There are probably as many ways to define “roleplaying-intensive” as there are gamers, but for talking purposes here’s the definition I use: A game in which mechanics take a backseat to character interaction, where all (or nearly all) in-game decisions are purely character-driven and where most (or all) in-game conversation happens in-character.

I’ve been running a Mage: The Awakening chronicle since October of 2007, and from the outset I planned it as a roleplaying-driven game. Credit goes to my group for really getting into the roleplaying side of the game, and I certainly couldn’t have forced a roleplaying-heavy game on them if that wasn’t what they were in the mood to play — but I could, and did, take steps to help create the right atmosphere for that kind of game, and so can you.

Step 1: Know Your Group

I’ve been lucky enough to play with most of these guys for several years now, on both sides of the screen (though mainly as a player), and I have a pretty good idea of what they like and dislike in a campaign — and how much and what style of roleplaying each of them enjoys.

You might not have that luxury, of course. If you just moved and are starting up a fresh group, you won’t know who likes what, who never talks in character and who wears a cloak to every session. If that’s the case, run a one-shot that includes a good mix of roleplaying and more mechanics-driven elements, and see how they respond. If that’s not practical, just ask them what they like most about gaming, and see where that leads.

Once you have an idea how each of your players will respond to a roleplaying-driven game, adjust your expectations accordingly. For example, if you know that one player prefers to refer to her character in the third person (“Red Sonja says…”), don’t try to force her to speak in the first person.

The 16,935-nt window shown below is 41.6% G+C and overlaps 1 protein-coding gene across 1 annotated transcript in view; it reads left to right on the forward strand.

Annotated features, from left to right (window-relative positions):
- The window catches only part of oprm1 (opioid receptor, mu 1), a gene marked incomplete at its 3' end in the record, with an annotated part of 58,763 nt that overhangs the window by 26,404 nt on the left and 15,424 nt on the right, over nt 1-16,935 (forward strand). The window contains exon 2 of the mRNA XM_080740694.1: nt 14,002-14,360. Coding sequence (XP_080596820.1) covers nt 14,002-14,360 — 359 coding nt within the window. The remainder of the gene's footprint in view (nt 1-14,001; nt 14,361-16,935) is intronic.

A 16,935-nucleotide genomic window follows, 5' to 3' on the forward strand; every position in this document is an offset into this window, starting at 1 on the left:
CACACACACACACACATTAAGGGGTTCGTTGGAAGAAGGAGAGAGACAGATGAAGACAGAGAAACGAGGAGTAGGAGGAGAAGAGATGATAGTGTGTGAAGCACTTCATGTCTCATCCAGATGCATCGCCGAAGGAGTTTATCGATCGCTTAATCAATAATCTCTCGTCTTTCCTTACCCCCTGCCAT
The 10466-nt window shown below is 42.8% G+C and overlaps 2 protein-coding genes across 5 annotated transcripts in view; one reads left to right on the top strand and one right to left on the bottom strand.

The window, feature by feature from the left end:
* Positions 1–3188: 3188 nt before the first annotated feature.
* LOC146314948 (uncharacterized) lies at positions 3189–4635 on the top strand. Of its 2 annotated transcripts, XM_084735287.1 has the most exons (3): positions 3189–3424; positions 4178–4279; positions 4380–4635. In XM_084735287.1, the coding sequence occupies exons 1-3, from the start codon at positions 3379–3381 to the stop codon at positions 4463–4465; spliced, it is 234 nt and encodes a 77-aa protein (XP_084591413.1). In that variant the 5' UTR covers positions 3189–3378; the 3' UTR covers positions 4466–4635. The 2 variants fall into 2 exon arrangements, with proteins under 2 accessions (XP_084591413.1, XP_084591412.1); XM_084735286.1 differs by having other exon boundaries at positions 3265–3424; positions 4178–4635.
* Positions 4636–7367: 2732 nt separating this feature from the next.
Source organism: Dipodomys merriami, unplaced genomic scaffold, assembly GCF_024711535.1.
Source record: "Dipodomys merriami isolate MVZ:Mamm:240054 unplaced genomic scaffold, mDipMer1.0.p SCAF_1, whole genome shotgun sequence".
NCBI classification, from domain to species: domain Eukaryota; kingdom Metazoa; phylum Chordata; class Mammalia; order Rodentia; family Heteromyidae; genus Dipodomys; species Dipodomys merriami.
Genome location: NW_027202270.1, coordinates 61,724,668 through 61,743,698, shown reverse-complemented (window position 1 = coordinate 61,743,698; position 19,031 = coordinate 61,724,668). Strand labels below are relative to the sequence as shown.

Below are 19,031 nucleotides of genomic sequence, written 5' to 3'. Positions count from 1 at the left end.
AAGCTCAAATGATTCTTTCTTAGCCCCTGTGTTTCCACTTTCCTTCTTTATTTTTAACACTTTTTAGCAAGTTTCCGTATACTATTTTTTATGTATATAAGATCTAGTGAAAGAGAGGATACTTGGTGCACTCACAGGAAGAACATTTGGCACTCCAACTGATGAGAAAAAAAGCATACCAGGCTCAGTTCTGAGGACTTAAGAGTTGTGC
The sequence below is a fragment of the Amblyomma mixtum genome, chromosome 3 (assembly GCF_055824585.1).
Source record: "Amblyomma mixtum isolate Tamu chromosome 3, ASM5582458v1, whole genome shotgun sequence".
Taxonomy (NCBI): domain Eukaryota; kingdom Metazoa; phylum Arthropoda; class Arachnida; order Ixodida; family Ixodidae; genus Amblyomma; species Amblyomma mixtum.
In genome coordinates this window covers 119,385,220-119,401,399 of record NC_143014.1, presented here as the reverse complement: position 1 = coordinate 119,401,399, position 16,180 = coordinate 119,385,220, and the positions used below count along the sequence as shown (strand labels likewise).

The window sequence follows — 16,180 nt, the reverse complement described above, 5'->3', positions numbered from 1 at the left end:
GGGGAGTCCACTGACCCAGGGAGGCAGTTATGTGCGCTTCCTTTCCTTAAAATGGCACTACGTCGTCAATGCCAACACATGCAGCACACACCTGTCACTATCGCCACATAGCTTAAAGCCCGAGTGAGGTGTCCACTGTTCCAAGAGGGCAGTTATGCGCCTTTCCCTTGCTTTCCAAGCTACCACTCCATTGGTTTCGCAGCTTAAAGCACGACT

As a rule of thumb, if a player is having fun and their style of roleplaying isn’t detracting from anyone else’s fun, everything is fine. Your perceptions of how your players “should” roleplay are a lot less important than making sure they have fun. Just roll with it.

Step 2: Talk to Yourself

This step is a quickie: When you first start thinking about your campaign, tell yourself, “I’m going to run a roleplaying-intensive campaign.” That’s it.

That declaration will be one of your two touchstones from here on out. (The other will be “Make the game fun for everyone.”) Any time you need to make a game-related decision, think back to your intention to run a roleplaying-oriented campaign.

At least for me, making this kind of mental declaration is a big help, and it’s a simple step to take.

Step 3: Declare Your Intentions

Part of any good social contract for a game is making sure that you and your players are all on roughly the same page about what kind of game you’re going to be playing. The simplest way to make that happen is to pitch your game as a roleplaying-intensive campaign. (If you know your group well, you might be able to just skip this step — but even then, it’s still a good idea.)

This step doesn’t have to be complicated. Just let your group know that you want to run a game where roleplaying takes center stage, and give them an idea of what that will entail. In the case of my Mage chronicle, I had a great frame of reference in the form of our just-completed Stargate campaign.

Our GM for that game, Don, had crafted and run a game that was driven by our character backgrounds and character choices, and coupled those elements to an engaging story that felt — and played — a lot like the Stargate: SG-1 TV show. All I needed to do was say that I wanted to run a Mage game that was along the same lines (sans TV show elements, of course), and we were off. Without a convenient reference point like that, you’ll need to briefly outline what you have in mind.

Next up, in Part 2 (and perhaps spilling into Part 3): character backgrounds, spotlight moments, limiting metagame discussion and making sure that your players’ decisions impact the campaign and the game world.

What do you think of steps one through three? Would you put knowing your group first, or do you have a different first step when you set out to run a roleplaying-intensive campaign?